Implementation research often focuses on the strategies required to deliver or introduce new interventions, here called “implementation strategies”, to distinguish them from clinical and community health interventions. A framework for conceptualizing and measuring implementation outcomes based on variables such as “acceptability”, “appropriateness”, and “feasibility” can be used to understand how well a given implementation process actually functions [5] . Broadly speaking, the term implementation research describes the scientific study of the processes used in the implementation of initiatives as well as the contextual factors that affect them [5] . Typical implementation strategies include: (1) enhancing the capabilities of government (public policy, control and financing); (2) improving implementation performance of provider organizations; (3) strengthening the capabilities and performance of individual providers and front-line workers; (4) empowering communities and households; and (5) supporting multiple stakeholders involved in improvement [6] .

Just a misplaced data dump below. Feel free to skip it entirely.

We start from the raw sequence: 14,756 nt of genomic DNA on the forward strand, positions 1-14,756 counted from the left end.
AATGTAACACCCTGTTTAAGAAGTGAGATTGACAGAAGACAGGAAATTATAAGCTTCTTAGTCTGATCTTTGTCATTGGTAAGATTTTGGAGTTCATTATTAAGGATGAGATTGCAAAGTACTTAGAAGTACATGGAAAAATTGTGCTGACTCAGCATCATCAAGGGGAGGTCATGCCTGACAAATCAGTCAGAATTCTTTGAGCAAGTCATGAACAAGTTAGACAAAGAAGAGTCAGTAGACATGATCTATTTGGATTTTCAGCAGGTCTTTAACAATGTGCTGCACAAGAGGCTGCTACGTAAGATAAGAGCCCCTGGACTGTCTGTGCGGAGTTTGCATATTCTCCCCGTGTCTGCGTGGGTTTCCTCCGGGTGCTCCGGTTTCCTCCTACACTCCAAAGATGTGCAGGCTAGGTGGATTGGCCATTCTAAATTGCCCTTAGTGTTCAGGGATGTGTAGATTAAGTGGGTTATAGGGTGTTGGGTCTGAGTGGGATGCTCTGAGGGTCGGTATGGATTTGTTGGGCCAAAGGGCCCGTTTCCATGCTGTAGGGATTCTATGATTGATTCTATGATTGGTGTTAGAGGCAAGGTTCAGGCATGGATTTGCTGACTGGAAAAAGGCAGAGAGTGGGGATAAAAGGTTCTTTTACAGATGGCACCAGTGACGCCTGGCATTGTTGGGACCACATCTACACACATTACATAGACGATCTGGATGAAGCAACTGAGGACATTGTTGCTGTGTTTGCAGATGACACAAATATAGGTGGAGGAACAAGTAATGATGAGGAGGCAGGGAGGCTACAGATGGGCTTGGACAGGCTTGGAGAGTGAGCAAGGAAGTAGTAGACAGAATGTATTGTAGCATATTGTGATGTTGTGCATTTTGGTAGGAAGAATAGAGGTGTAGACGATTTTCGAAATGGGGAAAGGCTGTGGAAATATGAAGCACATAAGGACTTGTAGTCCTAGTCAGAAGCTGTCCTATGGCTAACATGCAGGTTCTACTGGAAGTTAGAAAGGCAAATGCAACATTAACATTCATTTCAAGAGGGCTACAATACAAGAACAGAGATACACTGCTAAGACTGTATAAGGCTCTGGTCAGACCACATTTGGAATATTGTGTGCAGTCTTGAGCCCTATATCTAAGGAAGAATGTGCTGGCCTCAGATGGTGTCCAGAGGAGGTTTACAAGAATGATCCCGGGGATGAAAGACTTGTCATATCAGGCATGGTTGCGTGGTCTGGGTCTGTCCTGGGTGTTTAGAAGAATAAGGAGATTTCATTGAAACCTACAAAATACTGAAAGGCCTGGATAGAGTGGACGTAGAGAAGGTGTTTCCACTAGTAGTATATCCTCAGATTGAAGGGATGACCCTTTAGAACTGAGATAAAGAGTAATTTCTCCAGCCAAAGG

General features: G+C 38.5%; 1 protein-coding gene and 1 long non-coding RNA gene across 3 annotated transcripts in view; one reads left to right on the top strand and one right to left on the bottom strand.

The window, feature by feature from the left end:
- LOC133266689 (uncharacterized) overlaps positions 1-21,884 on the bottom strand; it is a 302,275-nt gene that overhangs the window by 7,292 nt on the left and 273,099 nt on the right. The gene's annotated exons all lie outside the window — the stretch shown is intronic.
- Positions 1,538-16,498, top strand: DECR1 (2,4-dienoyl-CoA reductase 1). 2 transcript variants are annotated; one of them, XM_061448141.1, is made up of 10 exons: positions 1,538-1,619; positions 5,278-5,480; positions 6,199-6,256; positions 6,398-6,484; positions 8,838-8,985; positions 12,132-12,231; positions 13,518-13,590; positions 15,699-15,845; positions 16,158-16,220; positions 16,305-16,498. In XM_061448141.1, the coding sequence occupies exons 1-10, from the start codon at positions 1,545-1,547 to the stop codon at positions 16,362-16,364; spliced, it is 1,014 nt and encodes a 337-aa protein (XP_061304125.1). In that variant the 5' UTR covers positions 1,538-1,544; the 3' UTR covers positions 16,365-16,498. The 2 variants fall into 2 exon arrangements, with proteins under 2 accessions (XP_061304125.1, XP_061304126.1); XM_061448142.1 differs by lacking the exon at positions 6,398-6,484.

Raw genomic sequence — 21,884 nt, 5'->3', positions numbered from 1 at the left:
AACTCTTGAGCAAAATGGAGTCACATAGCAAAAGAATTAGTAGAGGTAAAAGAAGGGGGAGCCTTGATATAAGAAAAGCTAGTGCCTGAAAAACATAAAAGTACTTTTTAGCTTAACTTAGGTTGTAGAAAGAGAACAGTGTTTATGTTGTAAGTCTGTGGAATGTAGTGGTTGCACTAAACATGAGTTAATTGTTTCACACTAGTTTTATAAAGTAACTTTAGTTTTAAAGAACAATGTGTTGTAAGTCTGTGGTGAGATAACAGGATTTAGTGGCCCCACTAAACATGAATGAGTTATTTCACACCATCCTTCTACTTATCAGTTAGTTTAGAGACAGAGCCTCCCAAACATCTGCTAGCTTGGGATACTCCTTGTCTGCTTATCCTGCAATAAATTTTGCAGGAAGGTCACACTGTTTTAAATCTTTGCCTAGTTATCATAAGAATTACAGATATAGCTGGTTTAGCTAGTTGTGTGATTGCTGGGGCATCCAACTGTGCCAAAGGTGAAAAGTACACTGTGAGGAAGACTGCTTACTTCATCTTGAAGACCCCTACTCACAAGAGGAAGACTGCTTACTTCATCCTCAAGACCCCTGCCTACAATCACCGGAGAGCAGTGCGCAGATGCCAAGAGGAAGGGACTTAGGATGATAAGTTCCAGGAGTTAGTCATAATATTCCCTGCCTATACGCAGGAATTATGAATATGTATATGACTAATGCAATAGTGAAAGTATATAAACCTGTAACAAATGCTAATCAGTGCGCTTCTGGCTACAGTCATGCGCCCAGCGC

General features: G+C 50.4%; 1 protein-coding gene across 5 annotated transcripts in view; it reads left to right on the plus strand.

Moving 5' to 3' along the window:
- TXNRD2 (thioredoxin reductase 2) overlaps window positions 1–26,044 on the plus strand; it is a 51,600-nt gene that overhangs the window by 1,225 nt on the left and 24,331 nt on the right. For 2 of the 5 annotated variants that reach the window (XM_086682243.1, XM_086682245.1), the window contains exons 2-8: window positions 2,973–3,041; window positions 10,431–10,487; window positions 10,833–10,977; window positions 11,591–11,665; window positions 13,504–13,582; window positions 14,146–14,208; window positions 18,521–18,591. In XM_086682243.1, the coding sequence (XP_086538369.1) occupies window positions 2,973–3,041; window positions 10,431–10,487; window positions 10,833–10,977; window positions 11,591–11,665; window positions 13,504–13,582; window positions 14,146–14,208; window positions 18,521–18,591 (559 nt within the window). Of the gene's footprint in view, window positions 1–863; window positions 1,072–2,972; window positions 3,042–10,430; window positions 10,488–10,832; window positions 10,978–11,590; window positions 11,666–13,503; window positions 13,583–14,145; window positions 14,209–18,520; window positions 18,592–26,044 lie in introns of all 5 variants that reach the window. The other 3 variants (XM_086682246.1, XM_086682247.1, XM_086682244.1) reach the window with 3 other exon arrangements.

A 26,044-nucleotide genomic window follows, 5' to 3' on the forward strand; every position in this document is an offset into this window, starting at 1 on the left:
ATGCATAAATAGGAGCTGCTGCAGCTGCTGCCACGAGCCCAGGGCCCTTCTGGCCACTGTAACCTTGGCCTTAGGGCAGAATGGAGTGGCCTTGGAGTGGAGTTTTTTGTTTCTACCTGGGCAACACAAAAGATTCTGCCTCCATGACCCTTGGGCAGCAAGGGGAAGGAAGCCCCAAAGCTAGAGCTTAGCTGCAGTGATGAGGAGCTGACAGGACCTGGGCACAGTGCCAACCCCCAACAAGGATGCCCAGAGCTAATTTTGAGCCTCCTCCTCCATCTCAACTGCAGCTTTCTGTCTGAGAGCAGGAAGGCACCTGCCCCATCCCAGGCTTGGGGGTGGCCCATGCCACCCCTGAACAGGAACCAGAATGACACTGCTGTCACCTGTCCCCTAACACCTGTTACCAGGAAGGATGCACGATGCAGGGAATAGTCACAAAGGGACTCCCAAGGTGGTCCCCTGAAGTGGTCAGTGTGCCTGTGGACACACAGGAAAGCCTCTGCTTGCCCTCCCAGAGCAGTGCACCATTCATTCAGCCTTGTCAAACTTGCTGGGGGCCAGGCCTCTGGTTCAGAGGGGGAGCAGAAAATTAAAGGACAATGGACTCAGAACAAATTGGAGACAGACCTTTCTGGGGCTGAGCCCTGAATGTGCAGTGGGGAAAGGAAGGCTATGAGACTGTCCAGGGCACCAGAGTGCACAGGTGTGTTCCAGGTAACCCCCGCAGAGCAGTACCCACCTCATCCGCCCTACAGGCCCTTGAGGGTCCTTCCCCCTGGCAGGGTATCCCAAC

According to Wallin [7] , the use of theories is one way of developing knowledge translation (KT) and evidence based practice (EBP). Theories derived from research constitute the foundation of EBP in virtually all healthcare disciplines. Investigating the effectiveness of implementation strategies will enhance efficiency in the context of mental health. These theories can facilitate the description of different aspects, as well as the presentation of a testable hypothesis and discussion of the outcomes of a study. When reviewing the history of KT in nursing it is striking that rigorous research evaluating interventions aimed at changing nurses’ behavior is still scarce [7] . Grol et al. [8] , made a distinction between impact and process theories, where the former describe how an intervention will facilitate change and the latter can be used for planning and organizing implementation activities.